These date nights, when implemented correctly, leave us with renewed clarity on who we were to each other when we first met. We remember why we loved those simple, stripped down moments where there were only two people to worry about. Are we terrible? No. Because these breaks from reality have brightened the sparks in our relationship at exactly the right time. We were caught up in this society driven idea that once a couple went from being a couple to being a family, that the “good stuff” only counted if it included all members of the household. That is simply not true.

It may sound totally backwards, but we have found that the best way to keep our family happiest is to have regular moments which are very intentionally dedicated to being only a couple.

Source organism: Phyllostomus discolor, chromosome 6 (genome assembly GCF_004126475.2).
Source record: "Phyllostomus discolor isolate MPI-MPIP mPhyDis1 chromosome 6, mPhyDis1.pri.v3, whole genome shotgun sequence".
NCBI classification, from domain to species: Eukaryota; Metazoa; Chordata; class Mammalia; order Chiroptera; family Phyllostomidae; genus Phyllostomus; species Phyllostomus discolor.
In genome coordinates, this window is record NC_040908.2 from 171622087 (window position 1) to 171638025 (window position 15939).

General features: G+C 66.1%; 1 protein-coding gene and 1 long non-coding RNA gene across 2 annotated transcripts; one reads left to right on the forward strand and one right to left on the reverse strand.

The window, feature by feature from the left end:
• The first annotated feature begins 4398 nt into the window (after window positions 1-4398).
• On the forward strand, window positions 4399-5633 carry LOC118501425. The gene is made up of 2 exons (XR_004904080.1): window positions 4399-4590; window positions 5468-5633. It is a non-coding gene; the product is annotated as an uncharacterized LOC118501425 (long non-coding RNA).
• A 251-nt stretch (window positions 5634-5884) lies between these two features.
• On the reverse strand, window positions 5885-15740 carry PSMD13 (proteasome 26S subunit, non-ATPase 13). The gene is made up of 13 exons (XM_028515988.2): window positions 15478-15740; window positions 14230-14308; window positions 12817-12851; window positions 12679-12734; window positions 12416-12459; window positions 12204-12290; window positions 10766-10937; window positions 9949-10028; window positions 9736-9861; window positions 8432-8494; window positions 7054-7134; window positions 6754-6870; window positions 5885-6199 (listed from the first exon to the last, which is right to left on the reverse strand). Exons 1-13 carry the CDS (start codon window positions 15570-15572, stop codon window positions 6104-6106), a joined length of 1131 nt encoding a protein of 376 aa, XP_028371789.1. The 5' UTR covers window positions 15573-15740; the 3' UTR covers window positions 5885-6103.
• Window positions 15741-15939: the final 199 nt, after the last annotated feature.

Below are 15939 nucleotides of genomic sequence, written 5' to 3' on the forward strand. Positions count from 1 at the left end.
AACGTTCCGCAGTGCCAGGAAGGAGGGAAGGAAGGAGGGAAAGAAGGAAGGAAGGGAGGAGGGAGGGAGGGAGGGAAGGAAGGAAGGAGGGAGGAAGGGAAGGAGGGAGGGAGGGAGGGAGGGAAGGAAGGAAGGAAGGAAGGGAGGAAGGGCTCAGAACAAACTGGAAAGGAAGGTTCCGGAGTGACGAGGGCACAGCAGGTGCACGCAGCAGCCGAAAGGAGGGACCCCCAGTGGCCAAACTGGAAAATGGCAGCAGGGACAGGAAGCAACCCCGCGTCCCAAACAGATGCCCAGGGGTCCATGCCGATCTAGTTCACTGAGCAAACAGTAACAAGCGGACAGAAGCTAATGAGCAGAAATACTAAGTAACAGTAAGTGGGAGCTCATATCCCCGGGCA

Without kids.

It doesn’t have to be as extravagant as a weekend away or a fancy dinner out or even a hike in the woods. It can be as simple as a lazy and long morning in bed, on a weekday, if that’s only as much as you are able to manage. Does it sound slightly insane to set your alarm thirty minutes early on an actual weekday in order to have quiet cuddles with your partner? Um, yes. And they will have to be quiet cuddles lest the little buzzkills sense your opened eyes.

But those quiet cuddles might turn out to be the best part of your day.